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What do these combinatorial libraries look like? These
10,000 different compounds?
Yes, we have published papers on the 10,000 member libraries,
as you know. What inspired us there was, in looking in the
literature at natural products for medicinal chemistry, we
recognized that there were a great number of naturally occurring
compounds and medicinal compounds [with common structures].
And they were endowed with a variety of biological effects,
including anti-cancer, antibiotic, antiviral, enzyme inhibitory
and so on.
So immediately, we felt that instead of waiting for people
to go and collect these compounds from nature, one at a time,
we could design a strategy in which we could produce them
in the laboratory in large numbers, and make relatives of
these compounds, analogues of these compounds. We call these
The universe of molecular diversity, as we call it, is hugeessentially
unlimited. The wise thing to do is to design sub-libraries.
From this huge universe of molecular diversity, we design
a sub-library, say, looking like vancomycin, or the epothilones,
or like nothing youve seen beforesomething that
youve just imaginedbut within the domain of structural
variation that you can make through the same synthetic technology.
Yet you can have a variation of 10,000 compounds. Then once
youve done this library, you can start over from scratch.
Totally different structures, again, but within a framework,
In the last decade, you and your lab have synthesized
rapamycin, vancomycin, taxol, brevetoxin, epothilones...
And calicheamicin. Dont forget calicheamicin. Thats
an important one. 1992.
This compound came out of a rock. It was collected at Waco,
Texas, in 1987 by a touring scientist. He picked up this rock
thinking, "Maybe theres some bacteria or fungi living
inside." So he brought this rock to the laboratory and grew
a culture. Inside this culture they discovered a compound
called calicheamicin. A phenomenally active compound, extremely
active against tumor cellsit binds to DNA, chops it
into pieces, and kills the tumor cells.
It was too toxic to be used as a medicine, but the structure
was so beautiful, so unusual, and unprecedentedit looked
impossible to synthesize. We had the courage to try to make
this compound, and we synthesized it in 1992. Then, after
several years, people in industry attached this compound to
antibodies so they were able to deliver it to certain cancer
types selectively without the side effects of the very toxic
compound. And its now in the clinic. Its been
approved by the FDA. Certain types of lymphomas, I believe,
can be attacked by conjugates of the calicheamicin with the
antibodies. The story of this compound is fascinating, and
Im very proud of it.
So whats next?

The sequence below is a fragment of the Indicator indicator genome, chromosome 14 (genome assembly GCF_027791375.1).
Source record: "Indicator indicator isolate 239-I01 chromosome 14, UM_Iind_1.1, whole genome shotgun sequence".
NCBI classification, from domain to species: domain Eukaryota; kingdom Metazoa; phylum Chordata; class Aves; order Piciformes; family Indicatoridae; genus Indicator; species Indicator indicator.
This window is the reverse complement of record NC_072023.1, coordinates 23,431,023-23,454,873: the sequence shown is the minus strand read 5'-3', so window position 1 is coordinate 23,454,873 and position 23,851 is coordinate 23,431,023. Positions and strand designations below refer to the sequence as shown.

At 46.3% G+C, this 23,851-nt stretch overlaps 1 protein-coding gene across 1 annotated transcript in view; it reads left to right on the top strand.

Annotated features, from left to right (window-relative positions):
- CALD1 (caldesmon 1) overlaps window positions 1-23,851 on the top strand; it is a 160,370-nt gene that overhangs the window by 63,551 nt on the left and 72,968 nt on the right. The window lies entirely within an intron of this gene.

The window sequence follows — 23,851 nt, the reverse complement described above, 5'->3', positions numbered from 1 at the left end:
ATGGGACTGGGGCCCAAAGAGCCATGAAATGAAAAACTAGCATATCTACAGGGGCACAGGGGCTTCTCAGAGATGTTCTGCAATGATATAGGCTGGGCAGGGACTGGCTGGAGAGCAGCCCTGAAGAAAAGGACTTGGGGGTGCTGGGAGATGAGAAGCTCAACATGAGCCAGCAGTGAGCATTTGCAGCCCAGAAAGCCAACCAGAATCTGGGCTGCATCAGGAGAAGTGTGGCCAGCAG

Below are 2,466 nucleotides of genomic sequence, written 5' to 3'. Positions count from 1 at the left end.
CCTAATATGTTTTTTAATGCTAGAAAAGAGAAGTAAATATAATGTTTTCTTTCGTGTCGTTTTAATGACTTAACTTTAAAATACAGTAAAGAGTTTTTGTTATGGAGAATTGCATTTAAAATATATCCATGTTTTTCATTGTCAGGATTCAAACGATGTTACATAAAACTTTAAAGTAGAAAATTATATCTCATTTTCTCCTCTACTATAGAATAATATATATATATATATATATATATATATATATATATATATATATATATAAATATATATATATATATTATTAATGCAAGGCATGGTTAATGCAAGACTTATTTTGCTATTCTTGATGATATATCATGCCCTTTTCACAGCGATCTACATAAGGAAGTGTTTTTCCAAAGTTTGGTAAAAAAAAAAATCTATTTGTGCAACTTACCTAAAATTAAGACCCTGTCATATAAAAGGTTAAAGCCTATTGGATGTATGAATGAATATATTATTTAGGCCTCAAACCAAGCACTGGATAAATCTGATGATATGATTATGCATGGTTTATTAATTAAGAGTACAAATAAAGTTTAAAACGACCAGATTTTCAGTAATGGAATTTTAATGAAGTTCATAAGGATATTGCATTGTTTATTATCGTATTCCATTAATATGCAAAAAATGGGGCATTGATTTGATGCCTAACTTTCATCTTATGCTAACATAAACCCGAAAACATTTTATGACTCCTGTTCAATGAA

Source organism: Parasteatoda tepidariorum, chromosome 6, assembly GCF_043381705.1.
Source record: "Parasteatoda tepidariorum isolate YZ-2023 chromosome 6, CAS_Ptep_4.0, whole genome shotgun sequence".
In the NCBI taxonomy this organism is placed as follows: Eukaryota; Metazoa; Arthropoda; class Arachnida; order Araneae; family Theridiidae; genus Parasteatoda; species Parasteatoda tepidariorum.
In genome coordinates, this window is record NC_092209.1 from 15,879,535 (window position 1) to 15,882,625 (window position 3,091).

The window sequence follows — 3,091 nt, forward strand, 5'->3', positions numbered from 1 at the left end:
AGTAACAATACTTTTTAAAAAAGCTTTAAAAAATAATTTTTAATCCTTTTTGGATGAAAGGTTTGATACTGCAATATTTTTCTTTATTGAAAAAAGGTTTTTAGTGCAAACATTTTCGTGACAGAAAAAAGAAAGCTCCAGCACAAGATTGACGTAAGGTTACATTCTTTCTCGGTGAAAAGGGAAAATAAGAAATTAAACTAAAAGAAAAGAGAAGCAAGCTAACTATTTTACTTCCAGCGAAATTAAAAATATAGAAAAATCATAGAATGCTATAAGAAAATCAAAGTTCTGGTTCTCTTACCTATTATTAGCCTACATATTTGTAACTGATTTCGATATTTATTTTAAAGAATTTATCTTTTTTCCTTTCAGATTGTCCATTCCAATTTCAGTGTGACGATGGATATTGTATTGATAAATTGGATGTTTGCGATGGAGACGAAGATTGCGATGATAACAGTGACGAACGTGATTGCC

Thats a good question. Everybodys been asking
me the same question for the last 10 years. "Whats next?"
Its like the stock market: what should we buy next?
[LAUGHS]. If I knew, Id be a much more famous chemist
than I am today.
Let me ask you a more general question then. In looking
to the 21st century, what are the big synthetic targets for
you and for others in the field?
Well, I think the best targets in the field are going to
reveal themselves to us in the future. We have only just touched
the tip of the iceberg in terms of molecular diversity from
nature. A lot of the structures that we have synthesized were
not known to us 10 years ago. I strongly believe that we are
going to see a lot of new structures creeping into the literature
with exciting biological activities that will keep us busy.
I consider myself very fortunate to be in such an exciting
field. Its not necessarily that we will discover the
miracle drugs of tomorrow, but the basic science that we develop
is the kind that is used in the pharmaceutical and biotechnology
industries to invent and discover the new generation of medicines.
The training that we provide to the students is very instrumental
for that. Its basically the collection of the accomplishments
of my students that I am most proud of. And instilling in
these students the habit of rational and deep thinking required
by such projects, an invaluable companion for their future
Is there anything else?
Its very important to give credit to all my teammy
students, my staff, Vicky Nielsen, Janise Petrey, my colleagues
in the chemistry department, and our administration here,
especially Richard Lerner [president of TSRI] for his visionary
moves and his generosity and support over the years. We couldnt
have done what we have done in the chemistry department without
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A rock, above, collected by a touring scientist in Waco, Texas,
yielded calicheamicin, below, a compound extremely active
against tumor cells. "We have only just touched the tip
of the iceberg in terms of molecular diversity from nature,"
The Nicolaou lab web page
Art and Science of Total Synthesis at the Dawn of the Twenty-First